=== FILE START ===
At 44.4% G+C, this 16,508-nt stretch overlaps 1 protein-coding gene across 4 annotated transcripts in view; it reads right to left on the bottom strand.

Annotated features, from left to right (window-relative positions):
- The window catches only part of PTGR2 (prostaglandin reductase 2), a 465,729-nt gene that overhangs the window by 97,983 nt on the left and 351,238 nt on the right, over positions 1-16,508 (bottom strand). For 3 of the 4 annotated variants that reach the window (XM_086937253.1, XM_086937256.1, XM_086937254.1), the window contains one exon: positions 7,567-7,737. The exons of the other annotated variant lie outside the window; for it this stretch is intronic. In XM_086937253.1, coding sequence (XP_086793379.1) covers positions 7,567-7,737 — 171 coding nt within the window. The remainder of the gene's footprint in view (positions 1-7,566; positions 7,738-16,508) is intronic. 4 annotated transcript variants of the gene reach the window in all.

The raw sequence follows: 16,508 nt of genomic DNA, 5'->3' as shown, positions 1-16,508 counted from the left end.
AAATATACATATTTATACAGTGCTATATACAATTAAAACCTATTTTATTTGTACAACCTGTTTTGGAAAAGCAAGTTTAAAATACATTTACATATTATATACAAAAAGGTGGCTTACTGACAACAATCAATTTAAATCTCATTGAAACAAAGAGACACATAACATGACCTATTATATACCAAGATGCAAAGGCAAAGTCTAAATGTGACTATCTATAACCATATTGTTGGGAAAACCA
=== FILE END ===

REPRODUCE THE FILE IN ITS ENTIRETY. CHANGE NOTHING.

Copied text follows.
At 44.4% G+C, this 16,508-nt stretch overlaps 1 protein-coding gene across 4 annotated transcripts in view; it reads right to left on the bottom strand.

Annotated features, from left to right (window-relative positions):
- The window catches only part of PTGR2 (prostaglandin reductase 2), a 465,729-nt gene that overhangs the window by 97,983 nt on the left and 351,238 nt on the right, over positions 1-16,508 (bottom strand). For 3 of the 4 annotated variants that reach the window (XM_086937253.1, XM_086937256.1, XM_086937254.1), the window contains one exon: positions 7,567-7,737. The exons of the other annotated variant lie outside the window; for it this stretch is intronic. In XM_086937253.1, coding sequence (XP_086793379.1) covers positions 7,567-7,737 — 171 coding nt within the window. The remainder of the gene's footprint in view (positions 1-7,566; positions 7,738-16,508) is intronic. 4 annotated transcript variants of the gene reach the window in all.

The raw sequence follows: 16,508 nt of genomic DNA, 5'->3' as shown, positions 1-16,508 counted from the left end.
AAATATACATATTTATACAGTGCTATATACAATTAAAACCTATTTTATTTGTACAACCTGTTTTGGAAAAGCAAGTTTAAAATACATTTACATATTATATACAAAAAGGTGGCTTACTGACAACAATCAATTTAAATCTCATTGAAACAAAGAGACACATAACATGACCTATTATATACCAAGATGCAAAGGCAAAGTCTAAATGTGACTATCTATAACCATATTGTTGGGAAAACCA